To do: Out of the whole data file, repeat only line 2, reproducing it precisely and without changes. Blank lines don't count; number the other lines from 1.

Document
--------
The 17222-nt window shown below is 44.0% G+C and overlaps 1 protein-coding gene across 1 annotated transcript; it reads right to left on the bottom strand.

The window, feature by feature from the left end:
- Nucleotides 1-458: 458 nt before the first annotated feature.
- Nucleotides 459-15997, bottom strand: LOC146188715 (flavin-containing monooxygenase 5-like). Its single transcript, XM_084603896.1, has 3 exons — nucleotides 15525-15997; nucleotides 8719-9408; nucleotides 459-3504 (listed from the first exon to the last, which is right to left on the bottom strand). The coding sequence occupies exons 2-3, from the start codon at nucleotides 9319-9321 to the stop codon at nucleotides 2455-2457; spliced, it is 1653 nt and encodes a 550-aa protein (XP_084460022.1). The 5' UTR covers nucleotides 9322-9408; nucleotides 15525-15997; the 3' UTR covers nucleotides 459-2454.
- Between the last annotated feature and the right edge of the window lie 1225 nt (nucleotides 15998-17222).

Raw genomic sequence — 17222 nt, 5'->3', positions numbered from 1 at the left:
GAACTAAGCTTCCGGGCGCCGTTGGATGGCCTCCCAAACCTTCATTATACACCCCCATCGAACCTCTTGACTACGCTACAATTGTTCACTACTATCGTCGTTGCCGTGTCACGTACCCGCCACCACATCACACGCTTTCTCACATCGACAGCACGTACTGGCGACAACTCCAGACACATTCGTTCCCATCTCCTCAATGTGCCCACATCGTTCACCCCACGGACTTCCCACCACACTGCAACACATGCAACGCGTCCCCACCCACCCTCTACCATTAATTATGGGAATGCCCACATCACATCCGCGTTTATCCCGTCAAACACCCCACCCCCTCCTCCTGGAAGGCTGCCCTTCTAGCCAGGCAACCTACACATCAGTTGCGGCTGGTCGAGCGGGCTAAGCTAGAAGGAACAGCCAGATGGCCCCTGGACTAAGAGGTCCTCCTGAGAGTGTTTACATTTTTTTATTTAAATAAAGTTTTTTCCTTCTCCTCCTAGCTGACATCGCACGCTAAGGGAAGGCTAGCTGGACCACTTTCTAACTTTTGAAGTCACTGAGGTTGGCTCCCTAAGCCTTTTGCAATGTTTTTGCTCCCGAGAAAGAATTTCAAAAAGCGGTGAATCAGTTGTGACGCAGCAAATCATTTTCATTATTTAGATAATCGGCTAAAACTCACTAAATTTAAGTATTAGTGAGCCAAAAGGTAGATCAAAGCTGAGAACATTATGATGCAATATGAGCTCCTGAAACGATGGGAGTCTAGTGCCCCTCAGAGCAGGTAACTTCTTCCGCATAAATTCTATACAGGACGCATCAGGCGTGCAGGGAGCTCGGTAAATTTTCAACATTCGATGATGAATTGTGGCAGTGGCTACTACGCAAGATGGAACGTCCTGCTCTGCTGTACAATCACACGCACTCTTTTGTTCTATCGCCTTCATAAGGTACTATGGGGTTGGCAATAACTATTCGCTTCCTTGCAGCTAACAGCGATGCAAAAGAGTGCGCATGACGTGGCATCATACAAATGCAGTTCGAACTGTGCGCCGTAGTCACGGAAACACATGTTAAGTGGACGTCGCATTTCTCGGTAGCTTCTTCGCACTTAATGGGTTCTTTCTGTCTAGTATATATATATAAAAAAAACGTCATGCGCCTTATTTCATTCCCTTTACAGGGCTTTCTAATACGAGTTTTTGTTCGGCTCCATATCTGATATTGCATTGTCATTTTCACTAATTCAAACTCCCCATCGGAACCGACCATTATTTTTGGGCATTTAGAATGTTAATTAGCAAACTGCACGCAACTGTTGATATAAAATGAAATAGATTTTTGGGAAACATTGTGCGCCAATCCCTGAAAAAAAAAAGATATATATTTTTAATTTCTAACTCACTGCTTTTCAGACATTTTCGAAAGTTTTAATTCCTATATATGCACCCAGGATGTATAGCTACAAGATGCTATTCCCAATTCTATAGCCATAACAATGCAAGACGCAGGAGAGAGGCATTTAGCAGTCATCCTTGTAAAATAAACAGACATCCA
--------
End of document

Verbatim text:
The window, feature by feature from the left end: